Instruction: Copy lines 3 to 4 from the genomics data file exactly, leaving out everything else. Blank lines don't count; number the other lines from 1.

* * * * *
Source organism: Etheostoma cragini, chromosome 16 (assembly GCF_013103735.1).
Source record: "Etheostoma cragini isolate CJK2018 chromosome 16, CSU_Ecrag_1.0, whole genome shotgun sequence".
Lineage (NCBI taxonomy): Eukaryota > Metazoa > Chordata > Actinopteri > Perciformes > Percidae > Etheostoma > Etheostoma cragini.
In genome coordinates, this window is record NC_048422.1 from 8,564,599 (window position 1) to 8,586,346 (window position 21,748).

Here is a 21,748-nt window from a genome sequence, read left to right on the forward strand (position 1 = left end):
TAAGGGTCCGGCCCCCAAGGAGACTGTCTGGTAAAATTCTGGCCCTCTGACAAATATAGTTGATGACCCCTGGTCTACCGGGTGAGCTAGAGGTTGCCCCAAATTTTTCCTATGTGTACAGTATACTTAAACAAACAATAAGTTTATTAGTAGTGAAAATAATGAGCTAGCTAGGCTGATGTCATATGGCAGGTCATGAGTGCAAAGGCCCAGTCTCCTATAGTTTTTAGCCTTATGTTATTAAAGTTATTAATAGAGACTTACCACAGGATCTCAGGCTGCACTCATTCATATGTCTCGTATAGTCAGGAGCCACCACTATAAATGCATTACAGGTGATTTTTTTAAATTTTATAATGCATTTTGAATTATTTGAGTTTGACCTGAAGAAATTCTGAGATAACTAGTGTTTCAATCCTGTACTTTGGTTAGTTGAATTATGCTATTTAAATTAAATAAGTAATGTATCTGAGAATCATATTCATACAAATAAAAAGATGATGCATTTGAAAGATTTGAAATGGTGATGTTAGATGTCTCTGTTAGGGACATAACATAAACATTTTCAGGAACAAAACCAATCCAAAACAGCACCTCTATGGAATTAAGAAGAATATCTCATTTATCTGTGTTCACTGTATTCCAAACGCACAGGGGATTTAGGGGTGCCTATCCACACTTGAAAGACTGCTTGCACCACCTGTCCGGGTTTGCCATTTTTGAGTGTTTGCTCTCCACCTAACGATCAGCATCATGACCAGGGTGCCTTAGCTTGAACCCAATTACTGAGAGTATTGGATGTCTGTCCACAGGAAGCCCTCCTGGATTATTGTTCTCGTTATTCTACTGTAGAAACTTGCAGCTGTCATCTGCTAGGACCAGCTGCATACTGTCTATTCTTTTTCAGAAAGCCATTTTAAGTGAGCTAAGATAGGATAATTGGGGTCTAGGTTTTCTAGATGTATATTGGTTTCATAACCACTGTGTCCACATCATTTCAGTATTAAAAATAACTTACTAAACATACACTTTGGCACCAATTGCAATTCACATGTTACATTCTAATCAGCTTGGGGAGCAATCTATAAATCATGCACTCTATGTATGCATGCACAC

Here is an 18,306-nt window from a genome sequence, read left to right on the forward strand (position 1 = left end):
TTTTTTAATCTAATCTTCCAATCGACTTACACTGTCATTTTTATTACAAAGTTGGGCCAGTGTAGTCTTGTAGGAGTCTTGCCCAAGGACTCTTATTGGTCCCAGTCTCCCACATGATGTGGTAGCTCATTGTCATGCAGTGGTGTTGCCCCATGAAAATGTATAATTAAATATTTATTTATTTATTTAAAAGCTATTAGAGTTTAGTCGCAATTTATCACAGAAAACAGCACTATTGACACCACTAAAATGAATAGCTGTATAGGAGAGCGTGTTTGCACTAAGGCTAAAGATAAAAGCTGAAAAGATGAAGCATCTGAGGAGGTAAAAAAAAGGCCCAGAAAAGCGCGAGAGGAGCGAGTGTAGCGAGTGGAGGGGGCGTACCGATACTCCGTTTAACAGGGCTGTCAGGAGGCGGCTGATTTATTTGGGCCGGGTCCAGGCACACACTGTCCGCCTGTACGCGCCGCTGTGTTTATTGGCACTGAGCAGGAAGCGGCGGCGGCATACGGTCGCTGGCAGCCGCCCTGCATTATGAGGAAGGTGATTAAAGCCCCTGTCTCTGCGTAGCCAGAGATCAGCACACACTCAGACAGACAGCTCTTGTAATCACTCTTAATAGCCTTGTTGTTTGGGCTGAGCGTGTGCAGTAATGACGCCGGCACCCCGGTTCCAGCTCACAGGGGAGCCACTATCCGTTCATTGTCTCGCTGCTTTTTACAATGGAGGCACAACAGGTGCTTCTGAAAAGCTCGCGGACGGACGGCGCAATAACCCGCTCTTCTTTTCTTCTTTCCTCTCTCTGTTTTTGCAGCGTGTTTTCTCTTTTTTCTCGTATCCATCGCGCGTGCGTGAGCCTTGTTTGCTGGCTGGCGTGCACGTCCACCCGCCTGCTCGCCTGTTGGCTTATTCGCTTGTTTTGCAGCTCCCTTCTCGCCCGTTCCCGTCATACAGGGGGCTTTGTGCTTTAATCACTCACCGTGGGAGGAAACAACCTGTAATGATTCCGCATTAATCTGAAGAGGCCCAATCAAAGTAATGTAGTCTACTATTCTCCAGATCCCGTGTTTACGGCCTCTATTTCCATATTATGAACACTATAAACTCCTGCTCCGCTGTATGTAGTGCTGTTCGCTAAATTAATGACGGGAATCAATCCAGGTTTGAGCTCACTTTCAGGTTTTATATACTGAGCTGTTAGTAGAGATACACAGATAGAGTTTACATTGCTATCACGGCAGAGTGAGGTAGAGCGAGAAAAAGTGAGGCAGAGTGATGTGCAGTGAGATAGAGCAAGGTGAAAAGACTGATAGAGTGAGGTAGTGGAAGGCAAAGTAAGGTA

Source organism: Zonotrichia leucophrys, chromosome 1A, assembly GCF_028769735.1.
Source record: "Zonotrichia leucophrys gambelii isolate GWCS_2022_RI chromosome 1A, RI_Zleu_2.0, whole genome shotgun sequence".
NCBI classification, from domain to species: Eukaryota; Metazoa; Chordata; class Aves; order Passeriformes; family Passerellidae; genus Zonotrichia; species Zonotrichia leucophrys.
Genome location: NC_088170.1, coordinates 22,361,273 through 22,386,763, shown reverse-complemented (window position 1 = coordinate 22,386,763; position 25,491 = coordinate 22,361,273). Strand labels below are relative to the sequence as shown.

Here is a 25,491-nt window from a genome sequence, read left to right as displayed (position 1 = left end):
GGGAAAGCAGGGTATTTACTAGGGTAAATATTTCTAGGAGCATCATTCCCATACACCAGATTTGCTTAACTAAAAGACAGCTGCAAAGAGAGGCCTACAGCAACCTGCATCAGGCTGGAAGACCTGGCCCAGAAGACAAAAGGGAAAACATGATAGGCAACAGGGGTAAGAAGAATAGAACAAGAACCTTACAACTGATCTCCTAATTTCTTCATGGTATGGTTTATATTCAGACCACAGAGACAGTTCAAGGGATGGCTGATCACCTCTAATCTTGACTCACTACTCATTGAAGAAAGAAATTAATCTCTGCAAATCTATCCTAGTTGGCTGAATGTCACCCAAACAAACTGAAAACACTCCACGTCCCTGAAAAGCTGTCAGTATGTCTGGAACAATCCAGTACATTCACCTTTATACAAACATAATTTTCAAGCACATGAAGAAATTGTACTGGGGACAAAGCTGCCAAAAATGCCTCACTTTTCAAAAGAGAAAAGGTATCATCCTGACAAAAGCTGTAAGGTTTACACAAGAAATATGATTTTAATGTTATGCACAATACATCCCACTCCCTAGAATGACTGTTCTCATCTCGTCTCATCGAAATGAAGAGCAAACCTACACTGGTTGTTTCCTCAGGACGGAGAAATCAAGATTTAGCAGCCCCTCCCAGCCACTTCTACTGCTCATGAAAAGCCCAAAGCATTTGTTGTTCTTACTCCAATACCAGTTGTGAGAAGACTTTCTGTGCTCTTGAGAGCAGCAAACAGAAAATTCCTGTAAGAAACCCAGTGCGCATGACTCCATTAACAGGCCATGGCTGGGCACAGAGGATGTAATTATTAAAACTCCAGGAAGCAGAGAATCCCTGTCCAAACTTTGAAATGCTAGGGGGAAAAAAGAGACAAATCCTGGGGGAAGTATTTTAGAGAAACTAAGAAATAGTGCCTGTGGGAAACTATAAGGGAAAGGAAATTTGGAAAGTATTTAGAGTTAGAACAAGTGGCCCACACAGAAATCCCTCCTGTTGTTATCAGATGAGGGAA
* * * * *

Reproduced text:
Lineage (NCBI taxonomy): Eukaryota > Metazoa > Chordata > Actinopteri > Perciformes > Percidae > Etheostoma > Etheostoma cragini.
In genome coordinates, this window is record NC_048422.1 from 8,564,599 (window position 1) to 8,586,346 (window position 21,748).